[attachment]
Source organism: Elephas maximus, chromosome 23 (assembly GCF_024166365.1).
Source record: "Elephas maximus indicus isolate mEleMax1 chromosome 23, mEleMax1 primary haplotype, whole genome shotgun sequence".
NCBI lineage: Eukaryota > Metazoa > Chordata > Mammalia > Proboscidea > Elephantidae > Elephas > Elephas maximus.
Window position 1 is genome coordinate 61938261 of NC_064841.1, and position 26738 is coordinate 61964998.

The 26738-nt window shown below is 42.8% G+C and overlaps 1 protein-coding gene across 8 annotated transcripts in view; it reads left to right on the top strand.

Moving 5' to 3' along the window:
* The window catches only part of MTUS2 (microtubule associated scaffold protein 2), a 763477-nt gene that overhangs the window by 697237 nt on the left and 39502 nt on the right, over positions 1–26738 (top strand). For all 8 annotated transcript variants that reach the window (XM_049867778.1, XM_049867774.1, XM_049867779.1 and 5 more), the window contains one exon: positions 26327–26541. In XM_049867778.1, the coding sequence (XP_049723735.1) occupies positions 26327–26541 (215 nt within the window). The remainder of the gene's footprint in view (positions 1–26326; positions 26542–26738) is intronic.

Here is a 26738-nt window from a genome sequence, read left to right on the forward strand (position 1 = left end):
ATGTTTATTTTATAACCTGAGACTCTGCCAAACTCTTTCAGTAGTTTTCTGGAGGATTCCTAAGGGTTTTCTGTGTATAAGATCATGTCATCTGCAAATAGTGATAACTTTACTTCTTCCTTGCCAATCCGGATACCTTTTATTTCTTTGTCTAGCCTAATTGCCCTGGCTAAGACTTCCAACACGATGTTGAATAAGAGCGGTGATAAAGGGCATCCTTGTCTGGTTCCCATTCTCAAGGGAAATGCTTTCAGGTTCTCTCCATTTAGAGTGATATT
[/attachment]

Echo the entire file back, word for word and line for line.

Source organism: Elephas maximus, chromosome 23 (assembly GCF_024166365.1).
Source record: "Elephas maximus indicus isolate mEleMax1 chromosome 23, mEleMax1 primary haplotype, whole genome shotgun sequence".
NCBI lineage: Eukaryota > Metazoa > Chordata > Mammalia > Proboscidea > Elephantidae > Elephas > Elephas maximus.
Window position 1 is genome coordinate 61938261 of NC_064841.1, and position 26738 is coordinate 61964998.

The 26738-nt window shown below is 42.8% G+C and overlaps 1 protein-coding gene across 8 annotated transcripts in view; it reads left to right on the top strand.

Moving 5' to 3' along the window:
* The window catches only part of MTUS2 (microtubule associated scaffold protein 2), a 763477-nt gene that overhangs the window by 697237 nt on the left and 39502 nt on the right, over positions 1–26738 (top strand). For all 8 annotated transcript variants that reach the window (XM_049867778.1, XM_049867774.1, XM_049867779.1 and 5 more), the window contains one exon: positions 26327–26541. In XM_049867778.1, the coding sequence (XP_049723735.1) occupies positions 26327–26541 (215 nt within the window). The remainder of the gene's footprint in view (positions 1–26326; positions 26542–26738) is intronic.

Here is a 26738-nt window from a genome sequence, read left to right on the forward strand (position 1 = left end):
ATGTTTATTTTATAACCTGAGACTCTGCCAAACTCTTTCAGTAGTTTTCTGGAGGATTCCTAAGGGTTTTCTGTGTATAAGATCATGTCATCTGCAAATAGTGATAACTTTACTTCTTCCTTGCCAATCCGGATACCTTTTATTTCTTTGTCTAGCCTAATTGCCCTGGCTAAGACTTCCAACACGATGTTGAATAAGAGCGGTGATAAAGGGCATCCTTGTCTGGTTCCCATTCTCAAGGGAAATGCTTTCAGGTTCTCTCCATTTAGAGTGATATT